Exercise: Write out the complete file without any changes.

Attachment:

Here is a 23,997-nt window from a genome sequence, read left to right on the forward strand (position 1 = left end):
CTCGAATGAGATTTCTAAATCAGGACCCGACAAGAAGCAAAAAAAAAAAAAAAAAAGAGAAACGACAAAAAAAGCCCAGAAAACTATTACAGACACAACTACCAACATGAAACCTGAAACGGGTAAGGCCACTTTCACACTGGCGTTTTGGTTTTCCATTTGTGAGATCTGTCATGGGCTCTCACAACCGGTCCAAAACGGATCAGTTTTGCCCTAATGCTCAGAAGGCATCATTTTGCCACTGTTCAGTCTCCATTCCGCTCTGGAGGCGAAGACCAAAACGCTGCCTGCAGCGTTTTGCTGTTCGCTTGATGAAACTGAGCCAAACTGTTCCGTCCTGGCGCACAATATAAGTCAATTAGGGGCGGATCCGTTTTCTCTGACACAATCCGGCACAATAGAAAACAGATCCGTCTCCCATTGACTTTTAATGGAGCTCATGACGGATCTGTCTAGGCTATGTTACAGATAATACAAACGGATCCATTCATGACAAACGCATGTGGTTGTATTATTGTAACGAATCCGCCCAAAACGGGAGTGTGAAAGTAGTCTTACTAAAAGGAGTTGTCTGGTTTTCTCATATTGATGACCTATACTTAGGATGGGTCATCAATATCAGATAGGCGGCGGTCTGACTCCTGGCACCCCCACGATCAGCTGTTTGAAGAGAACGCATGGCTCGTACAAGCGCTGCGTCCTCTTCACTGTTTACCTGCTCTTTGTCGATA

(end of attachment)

Here is a 23,997-nt window from a genome sequence, read left to right on the forward strand (position 1 = left end):
CTCGAATGAGATTTCTAAATCAGGACCCGACAAGAAGCAAAAAAAAAAAAAAAAAAGAGAAACGACAAAAAAAGCCCAGAAAACTATTACAGACACAACTACCAACATGAAACCTGAAACGGGTAAGGCCACTTTCACACTGGCGTTTTGGTTTTCCATTTGTGAGATCTGTCATGGGCTCTCACAACCGGTCCAAAACGGATCAGTTTTGCCCTAATGCTCAGAAGGCATCATTTTGCCACTGTTCAGTCTCCATTCCGCTCTGGAGGCGAAGACCAAAACGCTGCCTGCAGCGTTTTGCTGTTCGCTTGATGAAACTGAGCCAAACTGTTCCGTCCTGGCGCACAATATAAGTCAATTAGGGGCGGATCCGTTTTCTCTGACACAATCCGGCACAATAGAAAACAGATCCGTCTCCCATTGACTTTTAATGGAGCTCATGACGGATCTGTCTAGGCTATGTTACAGATAATACAAACGGATCCATTCATGACAAACGCATGTGGTTGTATTATTGTAACGAATCCGCCCAAAACGGGAGTGTGAAAGTAGTCTTACTAAAAGGAGTTGTCTGGTTTTCTCATATTGATGACCTATACTTAGGATGGGTCATCAATATCAGATAGGCGGCGGTCTGACTCCTGGCACCCCCACGATCAGCTGTTTGAAGAGAACGCATGGCTCGTACAAGCGCTGCGTCCTCTTCACTGTTTACCTGCTCTTTGTCGATA